The University of Texas at Austin offers art exhibits across campus that appeal to aficionados and casual observers alike.
The Blanton Museum of Art will be closed Dec. 23, 24, 25, 30 and 31 and Jan. 1 for the holidays and is closed every Monday. The museum’s hours are Tuesdays through Fridays from 10 a.m. to 5 p.m., Saturdays from 11 a.m. to 5 p.m. and Sundays from 1 p.m. until 5 p.m. Admission is $9 for adults, $7 for seniors, $5 for youth and students ages 13 to 21 and is free for children 12 and younger. Admission for UT Austin students, faculty and staff is free with a current UT ID. For more information about visiting the museum, see its “hours and admission” page.
There are a lot of new and exciting things to see and do at the Blanton this holiday season. Check out a special installation like four works by internationally renowned artist Doris Salcedo or go on a guided tour of special exhibitions, which is included in the cost of admission, on select Thursday, Saturdays and Sundays.
James Drake: Anatomy of Drawing and Space (Brain Trash) is on view through Jan. 4 and features 1,242 drawings revealing artist James Drake’s innermost thoughts. Using a stream-of-consciousness process, Drake committed to drawing every day for more than two years. His depictions of everything from wild animals and landscapes to scientific ideas and family portraits come together in this monumental exhibition. Each of the 1,242 drawings has been pinned directly to the Blanton’s gallery walls, unframed, bottom edges fluttering free, for an immersive, studio-like viewing experience.
La Linea Continua: The Judy and Charles Tate Collection of Latin American Art showcases a selection of approximately 70 works from the Judy and Charles Tate Collection of Latin American art and is on view until Feb. 15. Recently gifted to the museum, the collection includes paintings, drawings, prints, sculptures and mixed media works spanning the early 20th century to the present and features many artists who were key to the creation of modernism in Latin America.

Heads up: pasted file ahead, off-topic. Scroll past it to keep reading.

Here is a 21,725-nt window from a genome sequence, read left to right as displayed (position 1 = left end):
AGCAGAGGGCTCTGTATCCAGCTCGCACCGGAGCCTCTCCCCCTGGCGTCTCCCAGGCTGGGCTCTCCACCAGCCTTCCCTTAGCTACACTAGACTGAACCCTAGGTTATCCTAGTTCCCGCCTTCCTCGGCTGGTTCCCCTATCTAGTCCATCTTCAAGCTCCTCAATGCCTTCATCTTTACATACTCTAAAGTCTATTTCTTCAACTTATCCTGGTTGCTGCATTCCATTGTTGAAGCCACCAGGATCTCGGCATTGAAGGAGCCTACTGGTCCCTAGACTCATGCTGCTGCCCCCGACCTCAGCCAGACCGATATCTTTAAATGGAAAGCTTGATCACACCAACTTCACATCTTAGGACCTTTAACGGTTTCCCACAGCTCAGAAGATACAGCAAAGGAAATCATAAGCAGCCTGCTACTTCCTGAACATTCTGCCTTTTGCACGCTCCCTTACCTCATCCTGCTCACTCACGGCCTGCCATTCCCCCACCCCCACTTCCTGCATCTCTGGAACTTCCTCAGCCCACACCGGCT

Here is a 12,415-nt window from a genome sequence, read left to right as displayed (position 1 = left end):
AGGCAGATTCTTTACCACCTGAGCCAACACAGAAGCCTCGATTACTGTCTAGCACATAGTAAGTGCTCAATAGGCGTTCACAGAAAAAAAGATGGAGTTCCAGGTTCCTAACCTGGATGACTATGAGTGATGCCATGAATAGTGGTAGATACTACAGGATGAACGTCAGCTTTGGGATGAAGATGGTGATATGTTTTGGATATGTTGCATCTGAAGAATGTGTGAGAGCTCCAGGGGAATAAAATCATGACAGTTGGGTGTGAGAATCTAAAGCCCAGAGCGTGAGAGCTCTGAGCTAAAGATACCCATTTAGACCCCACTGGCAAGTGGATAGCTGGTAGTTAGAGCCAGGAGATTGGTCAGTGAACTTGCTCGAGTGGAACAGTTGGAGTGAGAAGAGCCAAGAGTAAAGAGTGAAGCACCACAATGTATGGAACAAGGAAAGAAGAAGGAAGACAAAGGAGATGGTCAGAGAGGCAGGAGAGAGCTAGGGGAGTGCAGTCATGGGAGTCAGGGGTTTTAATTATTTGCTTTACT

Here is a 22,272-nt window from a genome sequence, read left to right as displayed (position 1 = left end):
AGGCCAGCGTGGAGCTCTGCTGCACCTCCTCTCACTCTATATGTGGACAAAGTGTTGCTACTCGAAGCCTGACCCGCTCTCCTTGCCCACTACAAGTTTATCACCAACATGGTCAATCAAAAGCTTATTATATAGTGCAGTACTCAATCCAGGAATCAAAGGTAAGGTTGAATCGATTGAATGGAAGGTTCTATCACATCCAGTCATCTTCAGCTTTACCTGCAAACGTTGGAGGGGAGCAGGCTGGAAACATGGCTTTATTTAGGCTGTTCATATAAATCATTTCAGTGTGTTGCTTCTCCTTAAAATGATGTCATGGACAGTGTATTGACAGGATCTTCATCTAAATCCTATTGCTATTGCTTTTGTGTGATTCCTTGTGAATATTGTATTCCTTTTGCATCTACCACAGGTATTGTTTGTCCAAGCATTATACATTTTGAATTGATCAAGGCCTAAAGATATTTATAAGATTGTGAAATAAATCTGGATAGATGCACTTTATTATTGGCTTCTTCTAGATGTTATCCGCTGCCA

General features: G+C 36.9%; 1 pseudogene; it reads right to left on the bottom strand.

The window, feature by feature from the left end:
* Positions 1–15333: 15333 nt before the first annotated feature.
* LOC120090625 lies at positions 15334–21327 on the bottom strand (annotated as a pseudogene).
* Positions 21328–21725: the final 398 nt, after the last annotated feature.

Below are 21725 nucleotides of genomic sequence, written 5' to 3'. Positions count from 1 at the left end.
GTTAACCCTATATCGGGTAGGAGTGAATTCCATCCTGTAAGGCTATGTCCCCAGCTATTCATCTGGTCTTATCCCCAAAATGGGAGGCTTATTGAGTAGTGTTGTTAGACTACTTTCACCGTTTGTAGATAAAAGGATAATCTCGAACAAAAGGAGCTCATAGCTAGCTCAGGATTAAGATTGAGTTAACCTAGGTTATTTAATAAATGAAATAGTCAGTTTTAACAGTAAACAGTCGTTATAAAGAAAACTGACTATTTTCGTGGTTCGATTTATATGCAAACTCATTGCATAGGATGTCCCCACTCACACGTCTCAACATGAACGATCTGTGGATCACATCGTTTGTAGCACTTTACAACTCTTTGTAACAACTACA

Re-envisioning the Virgin Mary: Colonial Painting from South America features seven paintings on loan from two of the country’s most distinguished collections of colonial South American art and will be displayed through June 2015. The paintings, created in what are now the countries of Peru and Venezuela, represent devotions to Mary that were popular in Spain in the 17th and 18th centuries and brought to the Americas by Spanish colonists. Possessing a unique blend of European Baroque and representations of indigenous traditions of South America, the paintings reflect the wide-ranging influence, power and importance of Spain and the Catholic Church in the Americas during this period.
The Ransom Center will close Dec. 24 and 25 for the holidays but is open the rest of winter break on Mondays, Tuesdays, Wednesdays and Fridays from 10 a.m. to 5 p.m., Thursdays from 10 a.m. to 7 p.m., and on Saturdays and Sundays from noon to 5 p.m. Additional member-only hours will be available from 10 a.m. to 12 p.m. on Saturday and Sunday. Admission is free, and additional information about visiting the museum is available here.